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The Zaharia Stancu Memorial House, SalciaCod 1549

The Zaharia Stancu Memorial House actually belonged to the writer’s sister, Lisaveta. The building was turned into a memorial house in 1994, displaying objects, documents, photos regarding the life and activity of poet and novel writer Zaharia Stancu (1902 – 1974) and now it also houses the communal library.

In the first room of the house, the first thing that draws attention is a caricature of the writer, done by I. Ross. Right on the neighboring wall there are photos where Zaharia Stancu was immortalized talking to the women in Salcia or holding his nephew Tudor. The second and last room celebrating the author houses his desk. On it there is an inkstand bronze holder, a knife to sharpen pencils, a bronze plaque with his portret and a portfolio. „The knife was received from Russian writer Leonid Leonov and and the inkstand holder and the portfolio both have an owl marks. It is said that the owl was lucky for Zaharia Stancu”, Cornelia Olteanu, the commune librarian explains. It invites all visitors to sign the guestbook of the memorial house and so have the chance to be seated in the chair from which Zaharia Stancu maybe wrote one of his great works. Zaharia Stancu (born October 5th 1902, Salcia, Teleorman county – died December 5th 1974, Bucharest) was a Romanian writer, author, theatre director, journalist, proletcultist poet and publicist.

After dropping out of school at the age of 13, he had different jobs until 1919, when he continued his literature and philosophy studies at the Bucharest University. After graduation, he became a journalist. In 1932 he published the magazine „Azi” and in 1937, the Democratic paper „Lumea românească”. Both publications were forbidden by the fascist regime. As such, Stancu was forbidden from publishing. In his journalist capacity he was incarcerated during WWII. In 1946 he became the director of the Bucharest National Theatre, position he had for over 20 years.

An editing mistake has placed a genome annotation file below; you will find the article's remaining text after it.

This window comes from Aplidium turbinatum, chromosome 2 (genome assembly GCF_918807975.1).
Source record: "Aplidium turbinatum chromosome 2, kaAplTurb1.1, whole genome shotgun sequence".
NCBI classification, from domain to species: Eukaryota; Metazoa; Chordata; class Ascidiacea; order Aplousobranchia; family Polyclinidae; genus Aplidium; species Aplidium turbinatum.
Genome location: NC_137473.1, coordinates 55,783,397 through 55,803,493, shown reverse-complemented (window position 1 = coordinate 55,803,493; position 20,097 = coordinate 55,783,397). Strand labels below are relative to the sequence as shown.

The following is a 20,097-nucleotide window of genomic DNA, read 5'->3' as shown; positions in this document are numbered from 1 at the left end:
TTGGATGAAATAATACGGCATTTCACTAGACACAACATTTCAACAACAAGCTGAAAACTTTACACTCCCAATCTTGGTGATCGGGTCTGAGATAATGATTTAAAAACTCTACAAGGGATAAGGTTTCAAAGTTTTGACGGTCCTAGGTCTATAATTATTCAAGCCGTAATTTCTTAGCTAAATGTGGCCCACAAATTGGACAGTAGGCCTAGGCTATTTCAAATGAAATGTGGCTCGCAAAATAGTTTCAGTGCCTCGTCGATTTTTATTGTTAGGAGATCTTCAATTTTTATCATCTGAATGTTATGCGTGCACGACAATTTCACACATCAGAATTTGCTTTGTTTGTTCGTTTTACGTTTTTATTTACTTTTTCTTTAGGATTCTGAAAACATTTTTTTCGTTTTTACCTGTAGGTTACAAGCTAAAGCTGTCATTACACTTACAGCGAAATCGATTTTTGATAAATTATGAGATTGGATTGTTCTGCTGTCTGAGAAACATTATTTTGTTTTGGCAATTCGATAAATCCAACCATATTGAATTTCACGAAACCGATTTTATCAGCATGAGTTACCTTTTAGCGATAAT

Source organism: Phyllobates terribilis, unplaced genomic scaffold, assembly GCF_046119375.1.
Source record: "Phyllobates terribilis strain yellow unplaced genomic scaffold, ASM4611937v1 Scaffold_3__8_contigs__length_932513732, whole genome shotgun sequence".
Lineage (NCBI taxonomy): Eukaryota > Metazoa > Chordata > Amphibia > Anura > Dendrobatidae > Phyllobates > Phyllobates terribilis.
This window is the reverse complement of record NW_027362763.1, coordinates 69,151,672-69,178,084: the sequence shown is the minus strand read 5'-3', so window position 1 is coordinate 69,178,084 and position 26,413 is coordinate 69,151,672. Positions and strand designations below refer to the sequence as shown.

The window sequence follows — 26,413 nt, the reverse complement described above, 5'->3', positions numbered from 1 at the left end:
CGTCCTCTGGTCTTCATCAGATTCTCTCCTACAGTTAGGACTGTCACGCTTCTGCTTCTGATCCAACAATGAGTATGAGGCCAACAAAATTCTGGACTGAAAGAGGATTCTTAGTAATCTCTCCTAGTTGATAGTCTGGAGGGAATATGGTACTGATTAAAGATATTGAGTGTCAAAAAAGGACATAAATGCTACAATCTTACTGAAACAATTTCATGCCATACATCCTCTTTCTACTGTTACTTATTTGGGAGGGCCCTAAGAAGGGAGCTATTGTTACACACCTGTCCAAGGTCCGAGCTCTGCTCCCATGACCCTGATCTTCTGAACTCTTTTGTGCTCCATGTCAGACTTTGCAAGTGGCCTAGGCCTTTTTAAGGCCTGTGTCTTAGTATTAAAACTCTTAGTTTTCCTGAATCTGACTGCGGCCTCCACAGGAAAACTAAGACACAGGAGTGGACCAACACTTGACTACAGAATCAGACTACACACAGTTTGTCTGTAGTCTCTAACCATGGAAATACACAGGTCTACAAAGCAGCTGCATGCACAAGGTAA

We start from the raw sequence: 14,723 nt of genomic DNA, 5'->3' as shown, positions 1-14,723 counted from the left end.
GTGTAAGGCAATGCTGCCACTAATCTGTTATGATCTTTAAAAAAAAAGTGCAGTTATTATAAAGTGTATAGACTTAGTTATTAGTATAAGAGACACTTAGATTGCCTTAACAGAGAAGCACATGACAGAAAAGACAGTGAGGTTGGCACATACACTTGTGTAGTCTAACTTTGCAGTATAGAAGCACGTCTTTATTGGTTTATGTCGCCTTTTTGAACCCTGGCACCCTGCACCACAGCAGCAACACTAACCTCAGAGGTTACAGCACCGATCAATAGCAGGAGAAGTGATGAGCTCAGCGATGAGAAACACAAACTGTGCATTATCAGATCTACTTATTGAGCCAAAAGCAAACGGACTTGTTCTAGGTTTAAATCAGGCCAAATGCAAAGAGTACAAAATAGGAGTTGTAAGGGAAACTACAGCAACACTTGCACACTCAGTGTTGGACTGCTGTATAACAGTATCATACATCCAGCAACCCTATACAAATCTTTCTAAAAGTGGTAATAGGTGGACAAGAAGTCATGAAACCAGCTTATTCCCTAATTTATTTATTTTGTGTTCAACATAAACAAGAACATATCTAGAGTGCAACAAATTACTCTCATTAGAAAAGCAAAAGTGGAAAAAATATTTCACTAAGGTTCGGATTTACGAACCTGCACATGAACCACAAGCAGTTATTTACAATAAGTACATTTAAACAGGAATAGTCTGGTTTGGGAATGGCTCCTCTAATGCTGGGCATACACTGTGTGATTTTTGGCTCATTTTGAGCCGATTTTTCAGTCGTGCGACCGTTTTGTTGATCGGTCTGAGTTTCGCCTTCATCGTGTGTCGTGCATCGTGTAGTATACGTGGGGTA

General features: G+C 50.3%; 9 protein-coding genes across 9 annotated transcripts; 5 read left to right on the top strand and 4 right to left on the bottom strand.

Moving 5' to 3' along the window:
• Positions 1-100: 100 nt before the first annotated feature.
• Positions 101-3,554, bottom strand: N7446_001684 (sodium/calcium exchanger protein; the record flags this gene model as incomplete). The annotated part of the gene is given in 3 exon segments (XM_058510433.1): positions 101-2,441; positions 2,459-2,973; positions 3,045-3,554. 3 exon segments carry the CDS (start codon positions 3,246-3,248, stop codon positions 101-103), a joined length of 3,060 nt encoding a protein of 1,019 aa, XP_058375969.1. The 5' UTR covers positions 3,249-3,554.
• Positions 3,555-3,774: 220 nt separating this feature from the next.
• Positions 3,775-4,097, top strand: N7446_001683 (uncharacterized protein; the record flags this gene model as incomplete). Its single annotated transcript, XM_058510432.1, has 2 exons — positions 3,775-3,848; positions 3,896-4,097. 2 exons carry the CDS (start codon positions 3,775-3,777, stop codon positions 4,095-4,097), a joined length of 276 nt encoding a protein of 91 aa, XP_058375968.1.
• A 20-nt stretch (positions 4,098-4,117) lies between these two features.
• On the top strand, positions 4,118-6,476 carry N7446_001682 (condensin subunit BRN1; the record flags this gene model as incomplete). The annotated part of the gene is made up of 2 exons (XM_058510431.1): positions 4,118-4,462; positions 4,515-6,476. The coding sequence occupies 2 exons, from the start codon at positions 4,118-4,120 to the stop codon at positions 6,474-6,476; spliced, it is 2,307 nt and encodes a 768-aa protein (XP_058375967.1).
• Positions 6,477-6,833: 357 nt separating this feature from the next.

He was a member of the Romanian Academy and President of the Writers’ union in Romania. He won the State award for literature and in 1971 he received the Gotfried von Herder award from the Austrian government.

His novel „Desculț” which „travelled the globe with golden sandals” as the author liked to say, is the most translated Romanian novel of all times, being translated in 24 languages until 1988, having among others, a translation in Japonese.

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